Plan A hopes to step in to meet some of that need and get folks connected to primary care early if treatment is needed.
“Plan A just in general is prevention-oriented; everyone needs a Plan A,” Weinberg said. “It’s not just the double meaning with Plan B (emergency contraception)—in reality, it’s just about planning and prevention of anything, including unwanted pregnancies, STDs, and cancer.”
Thomas, the community health worker, said state policies create a perfect storm that disproportionately impacts people of color living in poverty.
“When people know more, that’s when they get more assistance and understand why women’s health is so important,” she said. “When the mother or the woman is not doing well, nobody does well. But change is not easily accepted, especially in the Mississippi Delta.”
And at the nexus of harmful policy and bad outcomes, Thomas says, is the state’s sex education, or lack thereof.
Mississippi teaches abstinence-based sex ed, which means too many students aren’t getting reliable, regular sexual education, and as a result, teen pregnancy and STD rates are sky-high in the state, particularly in the Delta.
But, the state has chipped away at abortion access too, with regulations that make it impossible for many pregnant people to seek care. Combined with health-care deserts and high uninsurance rates, it creates a perfect storm and becomes dangerous at a population level, advocates say, and that necessitates nimble interventions like Plan A.
“We’re trying to normalize accessing and talking about reproductive and sexual health, which is sometimes viewed as an embarrassing topic,” Weinberg said. “We do everything we can to change that culture. But we also recognize that culture doesn’t change overnight.”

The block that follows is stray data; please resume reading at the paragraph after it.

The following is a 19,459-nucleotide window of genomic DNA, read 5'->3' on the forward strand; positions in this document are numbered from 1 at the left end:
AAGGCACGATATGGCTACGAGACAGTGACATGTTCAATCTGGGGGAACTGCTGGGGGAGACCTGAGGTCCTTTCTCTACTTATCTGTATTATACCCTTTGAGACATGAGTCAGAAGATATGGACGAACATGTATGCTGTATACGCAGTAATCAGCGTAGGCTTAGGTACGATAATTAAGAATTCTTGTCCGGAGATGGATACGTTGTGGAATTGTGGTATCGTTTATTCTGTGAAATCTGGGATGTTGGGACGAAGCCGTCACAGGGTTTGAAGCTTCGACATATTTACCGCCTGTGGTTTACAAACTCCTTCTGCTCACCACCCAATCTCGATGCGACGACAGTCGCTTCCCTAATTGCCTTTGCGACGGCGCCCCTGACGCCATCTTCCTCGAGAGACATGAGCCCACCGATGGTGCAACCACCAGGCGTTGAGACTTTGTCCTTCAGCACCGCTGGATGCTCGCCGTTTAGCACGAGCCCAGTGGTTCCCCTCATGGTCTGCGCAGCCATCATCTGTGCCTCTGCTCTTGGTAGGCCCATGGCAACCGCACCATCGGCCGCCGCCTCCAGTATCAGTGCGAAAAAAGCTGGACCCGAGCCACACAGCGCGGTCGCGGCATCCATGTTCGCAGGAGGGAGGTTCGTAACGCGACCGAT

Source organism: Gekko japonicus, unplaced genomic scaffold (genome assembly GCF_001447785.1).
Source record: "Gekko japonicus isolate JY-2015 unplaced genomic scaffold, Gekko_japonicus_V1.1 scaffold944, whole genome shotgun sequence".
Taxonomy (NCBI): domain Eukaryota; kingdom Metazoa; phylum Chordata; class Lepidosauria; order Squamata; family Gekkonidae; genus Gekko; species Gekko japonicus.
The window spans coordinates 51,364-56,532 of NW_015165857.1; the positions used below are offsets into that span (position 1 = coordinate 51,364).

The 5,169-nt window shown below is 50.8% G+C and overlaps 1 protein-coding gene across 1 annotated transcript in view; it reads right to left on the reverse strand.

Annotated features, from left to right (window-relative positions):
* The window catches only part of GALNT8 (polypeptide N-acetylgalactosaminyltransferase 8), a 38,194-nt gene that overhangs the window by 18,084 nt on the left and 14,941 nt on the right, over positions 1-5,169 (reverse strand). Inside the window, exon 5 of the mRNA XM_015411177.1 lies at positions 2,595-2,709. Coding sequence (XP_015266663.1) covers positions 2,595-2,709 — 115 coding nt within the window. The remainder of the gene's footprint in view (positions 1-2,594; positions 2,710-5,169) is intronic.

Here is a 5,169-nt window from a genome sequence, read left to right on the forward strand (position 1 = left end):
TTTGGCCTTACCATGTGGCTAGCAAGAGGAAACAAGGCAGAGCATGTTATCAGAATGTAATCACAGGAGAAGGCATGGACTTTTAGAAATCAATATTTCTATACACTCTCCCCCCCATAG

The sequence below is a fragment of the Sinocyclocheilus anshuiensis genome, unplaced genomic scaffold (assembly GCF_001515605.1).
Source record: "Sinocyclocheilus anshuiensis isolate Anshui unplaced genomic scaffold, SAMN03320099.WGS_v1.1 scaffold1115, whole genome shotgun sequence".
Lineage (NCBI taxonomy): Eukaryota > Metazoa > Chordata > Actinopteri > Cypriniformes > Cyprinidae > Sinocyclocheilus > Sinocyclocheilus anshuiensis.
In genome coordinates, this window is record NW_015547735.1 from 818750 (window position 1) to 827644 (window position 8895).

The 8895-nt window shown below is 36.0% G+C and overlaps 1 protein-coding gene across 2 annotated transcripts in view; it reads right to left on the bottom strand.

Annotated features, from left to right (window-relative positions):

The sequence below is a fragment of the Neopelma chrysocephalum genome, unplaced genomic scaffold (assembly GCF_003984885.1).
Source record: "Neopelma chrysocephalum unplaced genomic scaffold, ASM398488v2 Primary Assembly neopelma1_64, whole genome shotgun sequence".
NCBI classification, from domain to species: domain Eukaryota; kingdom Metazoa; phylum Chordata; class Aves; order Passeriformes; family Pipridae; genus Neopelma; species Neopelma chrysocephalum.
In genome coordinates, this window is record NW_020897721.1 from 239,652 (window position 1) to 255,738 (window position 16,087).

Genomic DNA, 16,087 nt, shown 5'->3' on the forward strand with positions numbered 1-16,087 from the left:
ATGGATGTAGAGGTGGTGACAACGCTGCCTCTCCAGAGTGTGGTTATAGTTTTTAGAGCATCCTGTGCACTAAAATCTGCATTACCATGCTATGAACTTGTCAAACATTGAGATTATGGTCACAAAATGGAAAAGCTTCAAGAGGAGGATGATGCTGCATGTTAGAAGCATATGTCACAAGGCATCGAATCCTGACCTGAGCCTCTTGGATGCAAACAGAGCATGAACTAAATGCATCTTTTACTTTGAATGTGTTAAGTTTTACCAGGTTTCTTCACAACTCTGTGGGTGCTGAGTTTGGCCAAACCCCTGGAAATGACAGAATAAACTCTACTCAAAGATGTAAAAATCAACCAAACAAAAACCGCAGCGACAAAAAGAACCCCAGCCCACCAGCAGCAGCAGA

“If you don’t meet patients where they are and respect their boundaries, then you’re not going to accomplish anything,” Weinberg added. “So you’ve got to do both at the same time.”
By the end of Plan A’s second day on campus, they served more than 30 folks. A few days later, the clinic set up shop at a factory in nearby Greenville, where they went to spread the word but ended up having a candid conversation about empowering women in their health-care journeys. Shaw even took an IUD with her to show what it looked like and how it worked.
By the next week, more than 80 percent of women from the factory had shown up to the clinic for a checkup. They even added an unscheduled day to meet demand. One worker is planning to bring her 84-year-old neighbor who’s never once seen a doctor.
“It was a good day today,” Thomas said, exhausted but happy after the first day on campus. “I was very excited about today, and I think it’s only going to get bigger and better for us.”